23 <Counter logger={<Logger label="counter" />} />,
24 document.getElementById('root'),
25)

Did you notice the change? Yeah! We get the initial log, but then we don't get new logs when we click the button anymore! WHAAAAT!?

If you want to skip all the deep-dive technical details and get to the "what does this mean for me" go ahead and plop yourself down there now

What's going on?

So what's causing this difference? Well, it has to do with React elements. Why don't you take a quick break and read my blog post "What is JSX?" to get a quick refresher on React elements and their relationship to JSX.

When React calls the counter function, it gets back something that looks a bit like this:

1// some things removed for clarity
2const counterElement = {
3 type: 'div',
4 props: {
5 children: [
6 {
7 type: 'button',
8 props: {
9 onClick: increment, // this is the click handler function
10 children: 'The count is 0',
11 },
12 },
13 {
14 type: Logger, // this is our logger component function
15 props: {
16 label: 'counter',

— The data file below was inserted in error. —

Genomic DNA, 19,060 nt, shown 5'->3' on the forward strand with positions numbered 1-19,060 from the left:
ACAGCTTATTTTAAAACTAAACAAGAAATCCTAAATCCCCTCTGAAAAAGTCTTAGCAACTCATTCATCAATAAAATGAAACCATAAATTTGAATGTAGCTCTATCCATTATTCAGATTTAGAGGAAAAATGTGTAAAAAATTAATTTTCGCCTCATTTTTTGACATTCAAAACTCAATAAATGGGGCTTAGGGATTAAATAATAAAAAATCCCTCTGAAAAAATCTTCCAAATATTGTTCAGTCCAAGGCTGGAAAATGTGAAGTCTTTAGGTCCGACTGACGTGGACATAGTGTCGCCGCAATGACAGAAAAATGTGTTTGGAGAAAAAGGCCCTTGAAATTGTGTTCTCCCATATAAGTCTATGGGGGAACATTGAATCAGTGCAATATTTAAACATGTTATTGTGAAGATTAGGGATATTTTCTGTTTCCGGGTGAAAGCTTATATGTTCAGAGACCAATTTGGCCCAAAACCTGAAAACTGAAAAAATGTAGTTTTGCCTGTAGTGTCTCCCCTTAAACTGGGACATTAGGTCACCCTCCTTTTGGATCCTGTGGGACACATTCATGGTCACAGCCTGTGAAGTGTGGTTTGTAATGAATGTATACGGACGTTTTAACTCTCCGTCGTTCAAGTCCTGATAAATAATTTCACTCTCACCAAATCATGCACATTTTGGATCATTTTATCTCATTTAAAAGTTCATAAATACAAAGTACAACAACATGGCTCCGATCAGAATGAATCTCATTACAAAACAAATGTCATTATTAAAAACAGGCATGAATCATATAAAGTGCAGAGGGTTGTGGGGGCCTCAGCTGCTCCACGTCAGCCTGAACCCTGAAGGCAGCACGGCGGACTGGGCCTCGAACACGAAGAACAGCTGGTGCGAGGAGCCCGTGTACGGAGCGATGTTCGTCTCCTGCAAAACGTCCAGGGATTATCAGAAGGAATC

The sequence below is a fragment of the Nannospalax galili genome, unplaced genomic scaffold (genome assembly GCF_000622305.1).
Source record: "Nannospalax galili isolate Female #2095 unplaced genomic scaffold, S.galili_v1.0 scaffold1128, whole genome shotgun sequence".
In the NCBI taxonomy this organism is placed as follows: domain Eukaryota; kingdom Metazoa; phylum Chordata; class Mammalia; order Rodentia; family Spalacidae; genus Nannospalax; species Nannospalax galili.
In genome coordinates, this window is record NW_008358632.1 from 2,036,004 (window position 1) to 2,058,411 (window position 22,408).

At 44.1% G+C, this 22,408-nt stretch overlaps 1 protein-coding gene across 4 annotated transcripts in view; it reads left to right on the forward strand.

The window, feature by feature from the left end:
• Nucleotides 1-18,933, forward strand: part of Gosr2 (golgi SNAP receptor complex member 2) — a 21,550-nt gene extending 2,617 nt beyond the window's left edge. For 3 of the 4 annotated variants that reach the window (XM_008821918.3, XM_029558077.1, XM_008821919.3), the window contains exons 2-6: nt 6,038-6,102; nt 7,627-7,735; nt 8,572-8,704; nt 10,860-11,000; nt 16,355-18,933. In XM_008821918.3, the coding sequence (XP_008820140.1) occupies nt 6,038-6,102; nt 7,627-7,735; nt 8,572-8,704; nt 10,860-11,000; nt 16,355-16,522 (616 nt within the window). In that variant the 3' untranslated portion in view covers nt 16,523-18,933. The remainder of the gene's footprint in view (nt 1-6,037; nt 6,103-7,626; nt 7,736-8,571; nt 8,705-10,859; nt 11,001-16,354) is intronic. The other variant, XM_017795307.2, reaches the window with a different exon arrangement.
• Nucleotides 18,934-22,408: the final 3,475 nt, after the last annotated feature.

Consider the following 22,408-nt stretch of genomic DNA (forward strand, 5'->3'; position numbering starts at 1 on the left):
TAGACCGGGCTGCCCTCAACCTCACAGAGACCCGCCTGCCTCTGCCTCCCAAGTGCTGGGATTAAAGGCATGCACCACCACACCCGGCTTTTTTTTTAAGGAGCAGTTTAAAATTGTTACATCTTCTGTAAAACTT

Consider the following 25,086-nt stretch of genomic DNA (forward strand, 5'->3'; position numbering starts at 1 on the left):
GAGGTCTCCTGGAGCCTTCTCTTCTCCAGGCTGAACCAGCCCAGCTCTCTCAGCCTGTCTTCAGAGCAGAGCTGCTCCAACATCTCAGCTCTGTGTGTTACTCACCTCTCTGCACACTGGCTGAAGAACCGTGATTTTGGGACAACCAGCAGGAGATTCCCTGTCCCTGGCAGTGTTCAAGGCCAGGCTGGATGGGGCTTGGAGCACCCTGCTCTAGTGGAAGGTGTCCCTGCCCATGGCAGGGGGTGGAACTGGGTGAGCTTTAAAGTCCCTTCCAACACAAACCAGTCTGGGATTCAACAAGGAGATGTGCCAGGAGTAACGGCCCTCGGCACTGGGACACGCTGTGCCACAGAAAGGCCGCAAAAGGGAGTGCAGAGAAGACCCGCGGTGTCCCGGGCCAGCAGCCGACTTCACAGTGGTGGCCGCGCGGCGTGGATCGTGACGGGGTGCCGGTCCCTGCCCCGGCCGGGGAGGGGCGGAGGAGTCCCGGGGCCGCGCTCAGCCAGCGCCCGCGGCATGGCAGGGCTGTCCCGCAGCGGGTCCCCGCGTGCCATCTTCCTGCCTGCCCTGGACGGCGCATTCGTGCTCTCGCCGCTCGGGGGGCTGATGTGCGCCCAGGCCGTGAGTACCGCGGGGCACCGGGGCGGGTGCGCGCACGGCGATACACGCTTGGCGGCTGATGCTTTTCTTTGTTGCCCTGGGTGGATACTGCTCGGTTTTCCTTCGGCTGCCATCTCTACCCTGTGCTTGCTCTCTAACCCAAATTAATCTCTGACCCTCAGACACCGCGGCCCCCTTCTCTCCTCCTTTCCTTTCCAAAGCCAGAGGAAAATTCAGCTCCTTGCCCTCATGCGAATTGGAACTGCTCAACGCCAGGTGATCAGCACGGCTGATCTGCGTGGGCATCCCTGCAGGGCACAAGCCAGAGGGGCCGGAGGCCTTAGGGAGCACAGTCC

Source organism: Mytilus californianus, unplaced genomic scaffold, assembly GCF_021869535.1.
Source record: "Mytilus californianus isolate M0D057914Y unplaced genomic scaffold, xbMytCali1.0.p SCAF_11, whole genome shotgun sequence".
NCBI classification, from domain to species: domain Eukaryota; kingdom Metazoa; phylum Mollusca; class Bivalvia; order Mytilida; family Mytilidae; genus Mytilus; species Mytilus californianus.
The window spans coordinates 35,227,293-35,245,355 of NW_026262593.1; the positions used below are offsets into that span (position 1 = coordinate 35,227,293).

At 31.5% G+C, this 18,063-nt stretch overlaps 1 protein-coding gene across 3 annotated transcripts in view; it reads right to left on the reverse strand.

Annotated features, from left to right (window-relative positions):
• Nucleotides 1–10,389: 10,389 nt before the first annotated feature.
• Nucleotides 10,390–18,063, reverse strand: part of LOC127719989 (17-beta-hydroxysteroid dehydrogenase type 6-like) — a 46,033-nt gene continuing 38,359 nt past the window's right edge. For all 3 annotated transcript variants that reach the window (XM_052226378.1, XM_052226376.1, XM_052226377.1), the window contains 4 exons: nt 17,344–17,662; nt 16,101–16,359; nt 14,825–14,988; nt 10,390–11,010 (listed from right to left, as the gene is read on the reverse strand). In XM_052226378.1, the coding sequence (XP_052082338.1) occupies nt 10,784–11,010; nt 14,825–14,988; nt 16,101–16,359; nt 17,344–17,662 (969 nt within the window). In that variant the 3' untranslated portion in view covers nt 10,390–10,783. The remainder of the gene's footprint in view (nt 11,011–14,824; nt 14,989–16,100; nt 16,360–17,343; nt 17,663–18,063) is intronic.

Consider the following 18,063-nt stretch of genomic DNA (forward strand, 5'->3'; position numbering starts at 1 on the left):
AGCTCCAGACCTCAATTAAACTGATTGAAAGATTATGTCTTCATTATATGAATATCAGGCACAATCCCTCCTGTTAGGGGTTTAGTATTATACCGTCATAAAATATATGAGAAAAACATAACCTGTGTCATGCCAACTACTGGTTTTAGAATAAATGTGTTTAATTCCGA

17 },
18 },
19 ],
20 },
21}

These are called UI descriptor objects. They describe the UI that React should create in the DOM (or via native components for react native). Let's click the button and take a look at the changes:

1const counterElement = {
2 type: 'div',
3 props: {
4 children: [
5 {
6 type: 'button',
7 props: {
8 onClick: increment,
9 children: 'The count is 1',
10 },
11 },
12 {
13 type: Logger,
14 props: {
15 label: 'counter',
16 },
17 },
18 ],
19 },
20}

As far as we can tell, the only changes are the onClick and children props of the button element. However, the entire thing is completely new! Since the dawn of time using React, you've been creating these objects brand new on every render. (Luckily, even mobile browsers are pretty fast at this, so that has never been a significant performance problem).

It may actually be easier to investigate at the parts of this tree of React elements is the same between renders, so here are the things that did NOT change between those two renders:

1const counterElement = {
2 type: 'div',
3 props: {
4 children: [
5 {
6 type: 'button',
7 props: {
8 onClick: increment,
9 children: 'The count is 1',
10 },
11 },
12 {
13 type: Logger,
14 props: {
15 label: 'counter',
16 },
17 },
18 ],
19 },
20}

All the element types are the same (this is typical), and the label prop for the Logger element is unchanged. However the props object itself changes every render, even though the properties of that object are the same as the previous props object.